Daughters of the Sea
Ellyn Bache
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Daughters of the Sea

Ellyn Bache
304 pages
October 2005
rated 4 of 5 possible stars
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When Veronica married Guy, she did not expect that throughout twenty years of their marriage they would never establish roots anywhere. Guy is a carpenter, and he simply goes wherever the jobs are – as long as the work is in a coastal town, as both Veronica and Guy love the sea. Over the years, Veronica gives birth to a daughter, Simpson, but parenthood does not slow down the regular moves to new coastal towns over the years. After many years of constant moves, stressful change and stretched out finances, Veronica has had enough.

In a seemingly impulsive, desperate act of defiance, Veronica packs up her meager belongings into her car, as well as Simpson, and hits the road. Guy is out on one of his job-hunting ventures, and Veronica just knows that she has to put some space between herself and her husband. Veronica and Simpson drive to Whisper Mountain, Maryland, to the home of a very close friend of Veronica’s named Ernie (short for Ernestine). Veronica and Simpson move in with Ernie and their new life in Whisper Mountain begins, which forms the story of Daughters of the Sea.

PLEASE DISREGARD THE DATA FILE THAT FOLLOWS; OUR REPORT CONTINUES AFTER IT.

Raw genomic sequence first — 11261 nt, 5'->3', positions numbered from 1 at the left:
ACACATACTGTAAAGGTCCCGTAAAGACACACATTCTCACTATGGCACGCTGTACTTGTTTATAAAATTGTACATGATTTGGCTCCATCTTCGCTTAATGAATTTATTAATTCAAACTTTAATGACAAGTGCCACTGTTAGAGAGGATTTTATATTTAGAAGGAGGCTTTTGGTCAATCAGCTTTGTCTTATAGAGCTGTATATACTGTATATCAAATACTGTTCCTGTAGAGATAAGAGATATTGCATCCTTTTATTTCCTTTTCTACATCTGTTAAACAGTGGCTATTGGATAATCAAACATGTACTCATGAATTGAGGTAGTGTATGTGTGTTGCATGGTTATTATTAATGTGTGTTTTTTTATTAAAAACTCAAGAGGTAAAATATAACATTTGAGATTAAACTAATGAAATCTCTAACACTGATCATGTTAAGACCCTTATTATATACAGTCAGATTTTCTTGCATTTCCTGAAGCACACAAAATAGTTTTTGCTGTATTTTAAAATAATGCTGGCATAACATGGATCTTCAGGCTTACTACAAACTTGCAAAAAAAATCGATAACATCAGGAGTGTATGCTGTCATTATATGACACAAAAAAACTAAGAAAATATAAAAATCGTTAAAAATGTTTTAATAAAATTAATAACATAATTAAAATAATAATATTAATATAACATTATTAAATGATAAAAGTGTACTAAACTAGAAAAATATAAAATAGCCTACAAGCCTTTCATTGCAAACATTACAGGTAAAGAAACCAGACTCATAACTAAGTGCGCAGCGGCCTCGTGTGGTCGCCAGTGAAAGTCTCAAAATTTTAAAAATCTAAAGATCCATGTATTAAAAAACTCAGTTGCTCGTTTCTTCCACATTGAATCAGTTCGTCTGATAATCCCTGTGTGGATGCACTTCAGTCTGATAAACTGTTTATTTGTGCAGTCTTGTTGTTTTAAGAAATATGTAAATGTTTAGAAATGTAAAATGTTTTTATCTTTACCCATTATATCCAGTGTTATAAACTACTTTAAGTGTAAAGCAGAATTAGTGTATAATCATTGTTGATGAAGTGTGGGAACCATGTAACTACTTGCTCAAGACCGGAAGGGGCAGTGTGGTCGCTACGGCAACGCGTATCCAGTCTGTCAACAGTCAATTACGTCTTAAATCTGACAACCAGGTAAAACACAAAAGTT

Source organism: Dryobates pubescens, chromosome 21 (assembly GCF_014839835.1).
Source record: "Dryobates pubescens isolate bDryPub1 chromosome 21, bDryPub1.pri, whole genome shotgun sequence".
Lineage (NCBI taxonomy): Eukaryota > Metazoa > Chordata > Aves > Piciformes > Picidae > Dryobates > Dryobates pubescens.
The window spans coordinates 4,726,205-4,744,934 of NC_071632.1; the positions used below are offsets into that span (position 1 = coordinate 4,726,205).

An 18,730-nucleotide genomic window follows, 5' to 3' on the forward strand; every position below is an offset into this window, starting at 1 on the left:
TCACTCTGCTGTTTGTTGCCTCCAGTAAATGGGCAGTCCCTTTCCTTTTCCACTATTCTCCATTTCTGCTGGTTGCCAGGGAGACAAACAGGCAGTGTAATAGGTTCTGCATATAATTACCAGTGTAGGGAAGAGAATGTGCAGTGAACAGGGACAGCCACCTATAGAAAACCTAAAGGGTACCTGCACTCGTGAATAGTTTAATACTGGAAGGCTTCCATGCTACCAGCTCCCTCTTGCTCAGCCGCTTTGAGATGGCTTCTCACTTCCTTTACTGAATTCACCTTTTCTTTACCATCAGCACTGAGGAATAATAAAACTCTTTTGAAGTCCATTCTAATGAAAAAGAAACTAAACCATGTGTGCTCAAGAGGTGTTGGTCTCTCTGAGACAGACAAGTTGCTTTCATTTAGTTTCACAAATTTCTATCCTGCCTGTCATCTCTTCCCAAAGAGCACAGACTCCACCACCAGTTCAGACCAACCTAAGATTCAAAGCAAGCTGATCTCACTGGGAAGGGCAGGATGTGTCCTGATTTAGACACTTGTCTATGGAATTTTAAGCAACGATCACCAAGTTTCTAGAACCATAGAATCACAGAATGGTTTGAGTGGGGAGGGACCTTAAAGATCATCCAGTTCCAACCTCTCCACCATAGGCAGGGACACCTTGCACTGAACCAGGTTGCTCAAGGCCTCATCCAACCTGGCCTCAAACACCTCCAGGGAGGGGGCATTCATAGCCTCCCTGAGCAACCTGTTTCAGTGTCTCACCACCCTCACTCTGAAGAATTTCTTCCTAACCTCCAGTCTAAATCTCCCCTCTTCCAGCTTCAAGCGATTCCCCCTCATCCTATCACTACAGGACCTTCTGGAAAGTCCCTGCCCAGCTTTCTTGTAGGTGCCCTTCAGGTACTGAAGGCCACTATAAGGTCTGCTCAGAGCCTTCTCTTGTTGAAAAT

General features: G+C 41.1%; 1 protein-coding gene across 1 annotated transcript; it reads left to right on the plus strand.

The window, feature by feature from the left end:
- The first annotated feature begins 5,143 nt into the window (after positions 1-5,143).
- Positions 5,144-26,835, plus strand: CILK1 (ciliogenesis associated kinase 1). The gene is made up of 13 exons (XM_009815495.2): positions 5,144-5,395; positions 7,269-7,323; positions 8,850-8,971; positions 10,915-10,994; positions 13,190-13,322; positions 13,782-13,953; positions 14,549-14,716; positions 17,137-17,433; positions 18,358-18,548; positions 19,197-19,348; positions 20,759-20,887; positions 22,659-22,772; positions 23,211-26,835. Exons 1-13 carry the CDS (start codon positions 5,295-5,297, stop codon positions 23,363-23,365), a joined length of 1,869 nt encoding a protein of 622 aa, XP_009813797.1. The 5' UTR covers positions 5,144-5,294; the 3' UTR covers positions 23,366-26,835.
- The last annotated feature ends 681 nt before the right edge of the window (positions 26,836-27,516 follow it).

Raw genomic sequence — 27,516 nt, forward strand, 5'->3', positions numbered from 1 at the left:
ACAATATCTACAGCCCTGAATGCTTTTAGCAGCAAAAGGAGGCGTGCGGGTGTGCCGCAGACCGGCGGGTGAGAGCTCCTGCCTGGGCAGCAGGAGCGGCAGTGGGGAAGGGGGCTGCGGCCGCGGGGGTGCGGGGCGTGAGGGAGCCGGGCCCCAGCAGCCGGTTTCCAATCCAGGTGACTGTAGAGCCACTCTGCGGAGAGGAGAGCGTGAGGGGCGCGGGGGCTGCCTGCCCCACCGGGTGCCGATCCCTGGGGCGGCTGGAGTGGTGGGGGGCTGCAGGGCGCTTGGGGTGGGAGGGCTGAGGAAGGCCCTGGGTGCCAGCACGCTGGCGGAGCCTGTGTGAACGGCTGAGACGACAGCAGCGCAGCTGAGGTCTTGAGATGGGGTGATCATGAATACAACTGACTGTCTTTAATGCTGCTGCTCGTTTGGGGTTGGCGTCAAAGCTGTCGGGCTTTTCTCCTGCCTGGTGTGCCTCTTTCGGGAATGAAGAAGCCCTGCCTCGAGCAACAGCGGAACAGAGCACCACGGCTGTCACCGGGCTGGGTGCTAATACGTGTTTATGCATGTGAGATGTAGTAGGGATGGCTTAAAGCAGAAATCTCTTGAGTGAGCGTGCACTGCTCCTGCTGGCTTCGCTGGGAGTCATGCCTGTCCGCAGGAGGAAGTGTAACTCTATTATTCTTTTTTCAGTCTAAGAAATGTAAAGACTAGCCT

Having recently graduated high school and having no real friends due to moving too many times over the years, Simpson’s strong will and mature sense help her adapt to life at Ernie’s house and in Whisper Mountain. Ernie herself could use some company, as she is elderly now and terminally ill with lung disease after years of heavy smoking. While her daughter is adapting nicely, Veronica is the one who is having trouble adjusting to a life that is nowhere near the ocean, and she spends several days either sleeping or in a fog, until she finally is able to carve out a daily routine of tending to Ernie’s vast vegetable garden (which Ernie harvests to sell her vegetables at her friend Lily’s stand).

Ernie’s neighbor, Wallace, is a strange sort of man who is a friend of Ernie’s in a neighborly sort of way. Wallace’s son, Owen, is in college and travels frequently to Whisper Mountain to pay his dad a visit (and to check on him). Owen’s regular visits branch into a chance meeting with Simpson, and the two feel a bond that neither can explain or ignore. Just as Simpson is finding happiness, Veronica is pining for Guy and is restless in Whisper Mountain – but she is also pulled to take care of Ernie, who is deteriorating daily.

Daughters of the Sea is a book about the lives of Veronica, Simpson and Ernie and the challenges they face individually and together in Whisper Mountain. All of the characters are well developed, and I enjoyed reading reading about each of them as they discovered where life would take them next. Daughters of the Sea lags a bit in the middle, but it picks up speed toward the end, and this is the type of book where the journey, not the destination, is key.

Originally published on Curled Up With A Good Book at www.curledup.com. © Shannon Bigham, 2005

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